We know the setting of a book often works as a character in its own right. In The Lager Queen, it's not quite so much the rural landscape of north central Minnesota as it is the sturdy, unassuming civility of Edith and her friends. They judge people who don't play by their rules: don't swear, don't ask personal questions, be friendly and honest--but they keep it to themselves. Emotions are sublimated. But once in a while they'll make a subtle, insider joke about someone with people they trust.

My dad grew up just like that in the same area, and I recognize my cousins' way of talking in this book. Stradal, who's from Minnesota, has captured the personality of the region in a laugh-out-loud, entertaining, yet respectful, way. He also must love beer. I don't drink it, but this book is saturated with detailed descriptions of hops, brewing facilities, types of beer and their taste. I started to want a cold bottle.

Friday, January 4, 2019

The Ice Cream Pails Have to Go

Thankfully I'm not buying this much ice cream anymore.
It seems everyone is decluttering these days, no matter what their age. I babysat yesterday for my daughter and her husband so they could sort through their storage room without one-year-old Nolan insisting on being involved. I've been working on paring down my own considerable amount of stuff, and see echoes of my sentimentality in my daughter's reluctance to let go of old dance costumes and art projects (thank goodness those managed to find their way to her house, not mine!).

In the past months since I've retired, my husband and I have sent bags and boxes and piles of unwanted or broken things to Goodwill or the landfill. Some of it was easy to get rid of, but a lot of it felt like throwing important parts of my own life away.

I don't want to forget past lives and experiences, yet I understand there's a cloying, heavy atmosphere pressing down when you surround yourself with your history instead of what's happening and important now. My husband and I often remind each other that we don't want to live in a museum. We've found we can let go of things that are sitting around out of sight, yet represent cornerstones to our identities, if we give ourselves time to get used to the idea. Terry, a former newspaper editor, finally gave away his lifetime collection of important newspaper headlines.

"Do you think my kids are actually going to pick this up someday to read about Barack Obama's election in 2008?" he asked, holding up a copy of the Wisconsin State Journal. Wordlessly, we both shook our heads, and he flipped it back on top of the stack.

I have given away hundreds of my books over the past years, first the disintegrating paperbacks, then the outdated nonfiction, then the novels I didn't enjoy that much, and finally all that I don't plan to read again, or fail to admire with a five star rating. It was hard, and I could do it only by not thinking about it too much (the "spark joy" Marie Kondo talks about, perhaps?), but it is stimulating to see only the books that matter most when I look at my shelves (there are still plenty, and now I'm trying to be a lot more discerning in purchasing ebooks).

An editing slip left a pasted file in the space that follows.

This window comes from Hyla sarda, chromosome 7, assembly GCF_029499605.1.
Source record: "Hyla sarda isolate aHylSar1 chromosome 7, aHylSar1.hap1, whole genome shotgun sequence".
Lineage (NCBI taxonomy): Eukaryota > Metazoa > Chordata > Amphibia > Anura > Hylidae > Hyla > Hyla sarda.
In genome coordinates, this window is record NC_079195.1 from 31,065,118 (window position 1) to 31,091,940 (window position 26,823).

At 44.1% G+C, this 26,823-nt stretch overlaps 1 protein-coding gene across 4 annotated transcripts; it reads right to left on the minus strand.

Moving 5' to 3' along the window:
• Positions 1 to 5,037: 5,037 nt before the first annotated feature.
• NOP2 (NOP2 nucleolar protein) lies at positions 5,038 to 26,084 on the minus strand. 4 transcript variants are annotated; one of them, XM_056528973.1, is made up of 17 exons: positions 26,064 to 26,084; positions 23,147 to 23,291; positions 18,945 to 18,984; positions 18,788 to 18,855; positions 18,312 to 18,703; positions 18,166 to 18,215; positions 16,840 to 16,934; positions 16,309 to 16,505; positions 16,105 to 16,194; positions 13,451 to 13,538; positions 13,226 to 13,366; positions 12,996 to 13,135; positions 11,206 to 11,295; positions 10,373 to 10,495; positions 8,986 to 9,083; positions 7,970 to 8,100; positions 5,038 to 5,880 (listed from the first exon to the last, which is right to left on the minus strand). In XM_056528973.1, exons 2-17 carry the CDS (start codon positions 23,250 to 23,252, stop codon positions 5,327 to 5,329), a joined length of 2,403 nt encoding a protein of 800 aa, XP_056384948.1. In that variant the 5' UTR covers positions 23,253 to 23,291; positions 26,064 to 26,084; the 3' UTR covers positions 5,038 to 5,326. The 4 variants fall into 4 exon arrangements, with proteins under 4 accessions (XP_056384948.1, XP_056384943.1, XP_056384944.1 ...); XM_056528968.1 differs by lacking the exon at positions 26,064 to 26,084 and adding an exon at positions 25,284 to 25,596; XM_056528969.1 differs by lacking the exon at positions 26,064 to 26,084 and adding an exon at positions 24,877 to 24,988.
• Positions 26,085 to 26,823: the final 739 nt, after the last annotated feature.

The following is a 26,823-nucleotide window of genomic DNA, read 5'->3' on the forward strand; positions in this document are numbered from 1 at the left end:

Our basement laundry room is also a storage room, and every day I see what's on those shelves, which have been culled several times over the years, without noticing any particular items. But today my gaze fell on three gallon size ice cream pails taking up prime space on a shelf within easy reach. They're perfect for picking raspberries, strawberries, or children playing with water, or any other number of things. They're substantial, handy buckets with their handles and lids.

But we no longer grow raspberries or strawberries, and if the grandchildren want to play with water, there are many other options. We haven't found a use for them for two years, and I carried those pails to the recycling bin with a feeling of accomplishment.

After I did that, I remembered I should take out the trash, so I removed it from the kitchen. I went through the storage room with my plastic bag where, perhaps predictably, the large plastic bags we were issued one of the last times we skied the American Birkebeiner race caught my attention (while you ski for hours, your belongings are transported to the finish line so you can change into dry, warm clothes). Completing that race several times in my mid and late fifties is one of the most important things I've ever done in terms of meeting a challenge I set for myself. How could I simply throw those bags away? Or use them for trash? They are badges of honor! It's energizing to remember skiing all those kilometers through the Chequamegon Forest, not an oppressive weight!

I'm sure some other items on these shelves will show up in future posts.
Like the ice cream pails, no pressing or worthy use for the bags had turned up in the past four years. But they are, in the end, ugly, nondegradable plastic bags that the Birkie people don't even use anymore.

I moved them upstairs to live with the roll of kitchen trash bags, awaiting their turn to hold our garbage. Okay, I'll come clean: I will move them there after I finish this post. It just takes a little time and processing to say goodbye.